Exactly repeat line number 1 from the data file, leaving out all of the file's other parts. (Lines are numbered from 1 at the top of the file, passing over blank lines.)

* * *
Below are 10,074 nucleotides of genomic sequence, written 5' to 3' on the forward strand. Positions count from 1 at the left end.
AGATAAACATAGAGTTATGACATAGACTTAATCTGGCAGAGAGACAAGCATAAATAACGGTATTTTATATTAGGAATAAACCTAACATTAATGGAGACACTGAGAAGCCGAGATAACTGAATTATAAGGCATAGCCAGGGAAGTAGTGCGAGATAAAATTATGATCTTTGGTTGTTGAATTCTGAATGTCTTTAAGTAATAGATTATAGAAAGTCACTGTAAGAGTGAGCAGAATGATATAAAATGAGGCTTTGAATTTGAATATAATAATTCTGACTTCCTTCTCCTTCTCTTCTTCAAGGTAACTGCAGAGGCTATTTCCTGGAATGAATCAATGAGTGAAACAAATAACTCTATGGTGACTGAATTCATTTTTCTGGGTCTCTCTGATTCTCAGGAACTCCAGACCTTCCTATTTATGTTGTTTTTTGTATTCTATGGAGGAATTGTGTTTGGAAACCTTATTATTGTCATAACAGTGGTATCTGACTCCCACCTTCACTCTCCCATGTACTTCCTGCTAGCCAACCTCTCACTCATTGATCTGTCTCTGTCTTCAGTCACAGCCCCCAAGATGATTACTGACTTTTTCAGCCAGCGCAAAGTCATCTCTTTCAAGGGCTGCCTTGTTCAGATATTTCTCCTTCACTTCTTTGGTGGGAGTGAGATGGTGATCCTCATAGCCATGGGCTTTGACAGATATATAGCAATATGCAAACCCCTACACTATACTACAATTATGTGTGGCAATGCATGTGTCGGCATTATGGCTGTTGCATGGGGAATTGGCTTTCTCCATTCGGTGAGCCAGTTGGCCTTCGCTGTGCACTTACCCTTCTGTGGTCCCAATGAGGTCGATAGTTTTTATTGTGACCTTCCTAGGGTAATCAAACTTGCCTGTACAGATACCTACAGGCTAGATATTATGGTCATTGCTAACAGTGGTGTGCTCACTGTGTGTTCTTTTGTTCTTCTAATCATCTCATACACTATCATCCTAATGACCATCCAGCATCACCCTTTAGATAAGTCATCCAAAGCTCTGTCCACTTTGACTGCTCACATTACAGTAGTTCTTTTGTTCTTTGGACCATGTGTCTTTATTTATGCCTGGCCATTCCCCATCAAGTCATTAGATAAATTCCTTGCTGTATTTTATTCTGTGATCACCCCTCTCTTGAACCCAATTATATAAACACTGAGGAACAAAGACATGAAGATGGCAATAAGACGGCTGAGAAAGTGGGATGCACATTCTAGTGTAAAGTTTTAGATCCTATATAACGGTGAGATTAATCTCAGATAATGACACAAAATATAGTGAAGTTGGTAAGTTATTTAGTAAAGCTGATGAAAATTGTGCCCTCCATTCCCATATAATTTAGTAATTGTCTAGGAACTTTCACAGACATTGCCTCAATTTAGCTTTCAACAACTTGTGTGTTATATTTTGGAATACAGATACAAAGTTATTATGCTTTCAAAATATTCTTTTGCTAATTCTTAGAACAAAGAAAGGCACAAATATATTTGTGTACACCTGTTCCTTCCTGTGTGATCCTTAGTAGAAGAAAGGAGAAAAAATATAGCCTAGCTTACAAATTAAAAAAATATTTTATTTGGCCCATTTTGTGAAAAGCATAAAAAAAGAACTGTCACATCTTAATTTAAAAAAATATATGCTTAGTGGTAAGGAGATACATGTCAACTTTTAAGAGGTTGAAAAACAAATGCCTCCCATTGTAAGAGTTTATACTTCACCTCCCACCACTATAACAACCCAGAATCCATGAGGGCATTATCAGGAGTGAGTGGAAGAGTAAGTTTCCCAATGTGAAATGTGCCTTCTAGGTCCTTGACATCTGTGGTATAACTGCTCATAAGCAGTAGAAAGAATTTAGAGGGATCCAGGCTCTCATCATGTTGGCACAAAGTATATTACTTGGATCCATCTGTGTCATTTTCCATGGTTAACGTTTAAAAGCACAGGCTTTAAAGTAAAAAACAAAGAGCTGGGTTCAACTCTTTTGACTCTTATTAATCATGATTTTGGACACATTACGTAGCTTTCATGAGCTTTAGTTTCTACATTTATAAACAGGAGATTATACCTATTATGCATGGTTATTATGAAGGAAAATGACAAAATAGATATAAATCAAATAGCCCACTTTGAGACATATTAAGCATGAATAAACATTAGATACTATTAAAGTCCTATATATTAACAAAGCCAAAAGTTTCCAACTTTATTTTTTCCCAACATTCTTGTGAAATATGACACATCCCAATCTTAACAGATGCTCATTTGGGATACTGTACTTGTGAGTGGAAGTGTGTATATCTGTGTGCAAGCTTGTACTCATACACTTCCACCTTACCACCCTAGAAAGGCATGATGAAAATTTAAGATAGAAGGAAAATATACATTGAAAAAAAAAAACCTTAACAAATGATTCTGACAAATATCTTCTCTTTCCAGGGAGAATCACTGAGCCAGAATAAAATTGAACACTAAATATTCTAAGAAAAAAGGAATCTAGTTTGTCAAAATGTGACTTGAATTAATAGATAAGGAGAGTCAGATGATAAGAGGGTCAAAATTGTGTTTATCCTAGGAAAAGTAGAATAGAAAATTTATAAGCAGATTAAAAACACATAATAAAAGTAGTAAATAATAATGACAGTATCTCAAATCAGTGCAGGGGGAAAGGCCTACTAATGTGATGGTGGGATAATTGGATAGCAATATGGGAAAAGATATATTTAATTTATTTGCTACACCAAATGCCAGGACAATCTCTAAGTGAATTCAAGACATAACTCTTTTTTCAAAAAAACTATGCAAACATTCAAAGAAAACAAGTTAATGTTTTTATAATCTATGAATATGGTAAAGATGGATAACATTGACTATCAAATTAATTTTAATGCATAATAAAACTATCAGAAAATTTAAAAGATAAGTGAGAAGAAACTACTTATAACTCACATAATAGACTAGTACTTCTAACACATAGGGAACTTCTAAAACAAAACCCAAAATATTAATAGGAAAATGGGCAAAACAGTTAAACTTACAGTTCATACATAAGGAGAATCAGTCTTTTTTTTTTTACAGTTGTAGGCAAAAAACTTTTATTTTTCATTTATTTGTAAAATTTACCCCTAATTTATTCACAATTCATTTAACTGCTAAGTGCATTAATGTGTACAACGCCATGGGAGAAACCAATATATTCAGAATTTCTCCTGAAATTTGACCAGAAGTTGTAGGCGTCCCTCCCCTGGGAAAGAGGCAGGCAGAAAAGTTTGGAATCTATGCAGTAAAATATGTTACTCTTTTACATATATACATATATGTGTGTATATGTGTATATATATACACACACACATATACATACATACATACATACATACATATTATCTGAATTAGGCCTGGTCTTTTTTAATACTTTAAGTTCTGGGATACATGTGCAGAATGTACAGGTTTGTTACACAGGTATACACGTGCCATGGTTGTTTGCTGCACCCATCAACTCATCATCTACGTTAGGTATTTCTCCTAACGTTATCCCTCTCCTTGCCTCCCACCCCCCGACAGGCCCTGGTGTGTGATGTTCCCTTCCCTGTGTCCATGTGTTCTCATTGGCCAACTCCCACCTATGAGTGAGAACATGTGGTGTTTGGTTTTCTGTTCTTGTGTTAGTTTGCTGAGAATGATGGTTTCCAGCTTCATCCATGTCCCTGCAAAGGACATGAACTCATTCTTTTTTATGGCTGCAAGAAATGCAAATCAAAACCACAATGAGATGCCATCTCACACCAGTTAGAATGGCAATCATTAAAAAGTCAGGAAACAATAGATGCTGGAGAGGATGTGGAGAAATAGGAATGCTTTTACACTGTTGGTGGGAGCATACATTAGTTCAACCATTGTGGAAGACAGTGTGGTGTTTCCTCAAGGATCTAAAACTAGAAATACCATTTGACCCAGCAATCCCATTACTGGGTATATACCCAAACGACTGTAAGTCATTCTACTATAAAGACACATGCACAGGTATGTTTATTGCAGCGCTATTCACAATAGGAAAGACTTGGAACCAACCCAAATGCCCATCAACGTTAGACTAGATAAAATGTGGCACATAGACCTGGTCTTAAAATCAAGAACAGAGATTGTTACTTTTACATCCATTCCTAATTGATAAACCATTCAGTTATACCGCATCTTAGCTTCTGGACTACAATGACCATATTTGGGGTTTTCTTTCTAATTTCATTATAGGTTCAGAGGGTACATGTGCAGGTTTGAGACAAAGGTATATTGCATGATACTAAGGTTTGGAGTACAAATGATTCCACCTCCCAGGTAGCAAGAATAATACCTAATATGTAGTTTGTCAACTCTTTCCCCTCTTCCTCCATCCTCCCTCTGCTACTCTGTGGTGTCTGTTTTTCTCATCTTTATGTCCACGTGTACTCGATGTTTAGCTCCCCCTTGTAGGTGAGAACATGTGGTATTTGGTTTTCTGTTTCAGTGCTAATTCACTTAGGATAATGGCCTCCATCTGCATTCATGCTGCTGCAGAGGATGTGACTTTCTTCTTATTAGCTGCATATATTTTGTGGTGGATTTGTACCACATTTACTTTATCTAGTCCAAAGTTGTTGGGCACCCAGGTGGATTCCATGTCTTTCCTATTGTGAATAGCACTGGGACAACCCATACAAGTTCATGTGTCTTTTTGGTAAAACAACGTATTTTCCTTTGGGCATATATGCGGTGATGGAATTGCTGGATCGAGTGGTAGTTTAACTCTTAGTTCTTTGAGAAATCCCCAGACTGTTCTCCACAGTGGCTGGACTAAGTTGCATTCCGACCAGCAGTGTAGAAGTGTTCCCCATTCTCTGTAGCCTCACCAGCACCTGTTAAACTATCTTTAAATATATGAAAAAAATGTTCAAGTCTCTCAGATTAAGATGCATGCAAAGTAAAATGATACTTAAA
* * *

Below are 10,074 nucleotides of genomic sequence, written 5' to 3' on the forward strand. Positions count from 1 at the left end.